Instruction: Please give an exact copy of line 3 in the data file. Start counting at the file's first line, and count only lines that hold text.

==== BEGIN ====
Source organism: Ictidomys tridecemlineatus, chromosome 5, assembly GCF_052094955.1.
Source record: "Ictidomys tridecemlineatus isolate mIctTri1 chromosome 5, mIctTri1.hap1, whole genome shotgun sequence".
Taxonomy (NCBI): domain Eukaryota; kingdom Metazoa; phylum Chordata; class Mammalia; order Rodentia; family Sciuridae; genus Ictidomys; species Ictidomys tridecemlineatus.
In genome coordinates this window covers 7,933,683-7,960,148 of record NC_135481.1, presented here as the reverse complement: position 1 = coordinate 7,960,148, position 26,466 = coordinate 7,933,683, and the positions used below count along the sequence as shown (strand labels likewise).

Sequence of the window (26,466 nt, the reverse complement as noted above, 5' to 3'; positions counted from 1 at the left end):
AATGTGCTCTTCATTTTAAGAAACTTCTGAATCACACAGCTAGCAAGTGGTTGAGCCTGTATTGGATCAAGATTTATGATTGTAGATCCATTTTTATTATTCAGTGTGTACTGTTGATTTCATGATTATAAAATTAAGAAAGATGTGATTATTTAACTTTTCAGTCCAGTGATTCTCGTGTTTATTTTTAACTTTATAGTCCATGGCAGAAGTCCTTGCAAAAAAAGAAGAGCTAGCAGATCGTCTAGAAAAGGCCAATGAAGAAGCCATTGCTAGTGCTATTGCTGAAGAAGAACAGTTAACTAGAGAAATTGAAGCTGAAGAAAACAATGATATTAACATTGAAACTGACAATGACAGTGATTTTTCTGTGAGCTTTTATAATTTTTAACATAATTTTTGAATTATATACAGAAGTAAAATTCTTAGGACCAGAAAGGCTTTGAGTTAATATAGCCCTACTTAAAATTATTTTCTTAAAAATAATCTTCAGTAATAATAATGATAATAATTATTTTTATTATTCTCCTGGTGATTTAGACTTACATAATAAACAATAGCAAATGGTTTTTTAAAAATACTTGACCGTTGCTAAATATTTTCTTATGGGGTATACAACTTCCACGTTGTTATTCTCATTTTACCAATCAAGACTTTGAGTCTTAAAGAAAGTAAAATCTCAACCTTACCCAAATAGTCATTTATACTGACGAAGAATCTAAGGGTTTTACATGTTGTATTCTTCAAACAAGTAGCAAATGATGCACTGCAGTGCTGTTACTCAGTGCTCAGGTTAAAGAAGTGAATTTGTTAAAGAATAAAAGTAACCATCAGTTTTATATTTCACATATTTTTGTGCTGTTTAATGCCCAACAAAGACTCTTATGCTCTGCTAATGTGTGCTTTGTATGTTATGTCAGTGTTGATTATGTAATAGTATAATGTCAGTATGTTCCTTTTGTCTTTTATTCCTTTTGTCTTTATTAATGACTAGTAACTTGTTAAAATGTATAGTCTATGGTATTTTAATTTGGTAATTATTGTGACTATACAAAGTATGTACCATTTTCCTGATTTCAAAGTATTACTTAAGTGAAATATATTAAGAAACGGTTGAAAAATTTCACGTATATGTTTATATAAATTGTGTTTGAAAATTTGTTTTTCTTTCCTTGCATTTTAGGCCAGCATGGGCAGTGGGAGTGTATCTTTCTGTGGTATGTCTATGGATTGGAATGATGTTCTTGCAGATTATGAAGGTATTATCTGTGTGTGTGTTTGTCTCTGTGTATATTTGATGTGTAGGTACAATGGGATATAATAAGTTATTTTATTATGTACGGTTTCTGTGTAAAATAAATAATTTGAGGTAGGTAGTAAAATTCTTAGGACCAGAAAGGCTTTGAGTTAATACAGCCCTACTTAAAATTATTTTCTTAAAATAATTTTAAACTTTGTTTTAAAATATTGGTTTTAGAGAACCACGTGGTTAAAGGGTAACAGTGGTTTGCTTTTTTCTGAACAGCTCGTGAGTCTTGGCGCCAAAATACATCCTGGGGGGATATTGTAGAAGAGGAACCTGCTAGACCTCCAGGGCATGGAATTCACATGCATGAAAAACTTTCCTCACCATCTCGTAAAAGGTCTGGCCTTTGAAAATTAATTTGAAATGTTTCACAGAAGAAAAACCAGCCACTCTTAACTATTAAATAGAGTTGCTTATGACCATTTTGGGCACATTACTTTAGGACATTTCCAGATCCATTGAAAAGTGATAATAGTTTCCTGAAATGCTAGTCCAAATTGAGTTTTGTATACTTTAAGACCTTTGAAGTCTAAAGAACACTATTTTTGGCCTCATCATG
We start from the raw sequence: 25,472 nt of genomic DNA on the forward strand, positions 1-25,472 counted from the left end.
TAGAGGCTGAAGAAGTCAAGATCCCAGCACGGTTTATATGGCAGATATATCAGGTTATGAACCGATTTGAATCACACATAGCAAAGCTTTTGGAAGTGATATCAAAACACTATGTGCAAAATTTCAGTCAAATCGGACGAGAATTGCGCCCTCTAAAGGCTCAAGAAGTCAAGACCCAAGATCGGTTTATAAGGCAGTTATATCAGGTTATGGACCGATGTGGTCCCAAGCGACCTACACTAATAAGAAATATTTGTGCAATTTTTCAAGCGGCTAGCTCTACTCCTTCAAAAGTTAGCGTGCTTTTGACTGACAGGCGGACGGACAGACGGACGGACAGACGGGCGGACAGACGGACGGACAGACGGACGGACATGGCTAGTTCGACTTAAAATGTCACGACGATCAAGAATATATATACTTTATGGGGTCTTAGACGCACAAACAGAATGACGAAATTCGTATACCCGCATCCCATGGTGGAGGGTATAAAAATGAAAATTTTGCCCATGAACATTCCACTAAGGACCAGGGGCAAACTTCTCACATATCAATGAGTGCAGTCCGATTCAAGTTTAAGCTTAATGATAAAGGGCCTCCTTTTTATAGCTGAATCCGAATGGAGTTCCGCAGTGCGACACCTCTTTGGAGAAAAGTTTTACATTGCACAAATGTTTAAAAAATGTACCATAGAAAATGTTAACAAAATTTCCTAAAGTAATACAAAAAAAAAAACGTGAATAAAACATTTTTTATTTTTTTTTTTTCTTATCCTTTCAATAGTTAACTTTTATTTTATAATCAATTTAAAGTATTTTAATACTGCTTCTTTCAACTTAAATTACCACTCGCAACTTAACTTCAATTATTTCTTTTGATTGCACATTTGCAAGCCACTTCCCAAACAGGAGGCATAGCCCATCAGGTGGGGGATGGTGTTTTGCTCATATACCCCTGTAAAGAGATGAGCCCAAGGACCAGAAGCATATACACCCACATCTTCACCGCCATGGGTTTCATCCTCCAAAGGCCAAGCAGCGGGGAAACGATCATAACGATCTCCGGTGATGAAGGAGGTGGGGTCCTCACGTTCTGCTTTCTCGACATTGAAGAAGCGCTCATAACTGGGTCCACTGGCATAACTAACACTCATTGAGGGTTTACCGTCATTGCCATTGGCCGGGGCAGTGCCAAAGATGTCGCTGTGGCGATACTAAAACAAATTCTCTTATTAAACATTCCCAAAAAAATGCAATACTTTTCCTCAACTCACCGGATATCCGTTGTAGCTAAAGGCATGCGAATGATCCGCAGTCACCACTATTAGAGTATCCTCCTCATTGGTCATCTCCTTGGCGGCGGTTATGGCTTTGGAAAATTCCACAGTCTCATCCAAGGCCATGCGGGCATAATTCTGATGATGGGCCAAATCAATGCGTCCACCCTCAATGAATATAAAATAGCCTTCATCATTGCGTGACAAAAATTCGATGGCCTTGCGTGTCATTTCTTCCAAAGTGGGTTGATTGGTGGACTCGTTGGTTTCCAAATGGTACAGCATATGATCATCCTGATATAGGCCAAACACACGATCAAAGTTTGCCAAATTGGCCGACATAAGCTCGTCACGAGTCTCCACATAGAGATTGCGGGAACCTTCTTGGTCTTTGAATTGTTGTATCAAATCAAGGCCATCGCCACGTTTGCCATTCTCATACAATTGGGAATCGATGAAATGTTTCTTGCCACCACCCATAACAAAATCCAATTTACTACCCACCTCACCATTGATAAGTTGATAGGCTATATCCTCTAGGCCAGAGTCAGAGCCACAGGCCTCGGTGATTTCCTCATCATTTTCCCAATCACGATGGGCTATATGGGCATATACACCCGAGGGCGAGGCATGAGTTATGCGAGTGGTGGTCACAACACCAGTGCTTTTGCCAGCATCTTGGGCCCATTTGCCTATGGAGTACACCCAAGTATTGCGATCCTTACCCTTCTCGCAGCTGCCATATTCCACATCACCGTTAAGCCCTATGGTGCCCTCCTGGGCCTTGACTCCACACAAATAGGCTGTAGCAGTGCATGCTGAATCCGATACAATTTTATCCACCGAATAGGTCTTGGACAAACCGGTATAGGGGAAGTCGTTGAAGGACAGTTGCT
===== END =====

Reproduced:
Taxonomy (NCBI): domain Eukaryota; kingdom Metazoa; phylum Chordata; class Mammalia; order Rodentia; family Sciuridae; genus Ictidomys; species Ictidomys tridecemlineatus.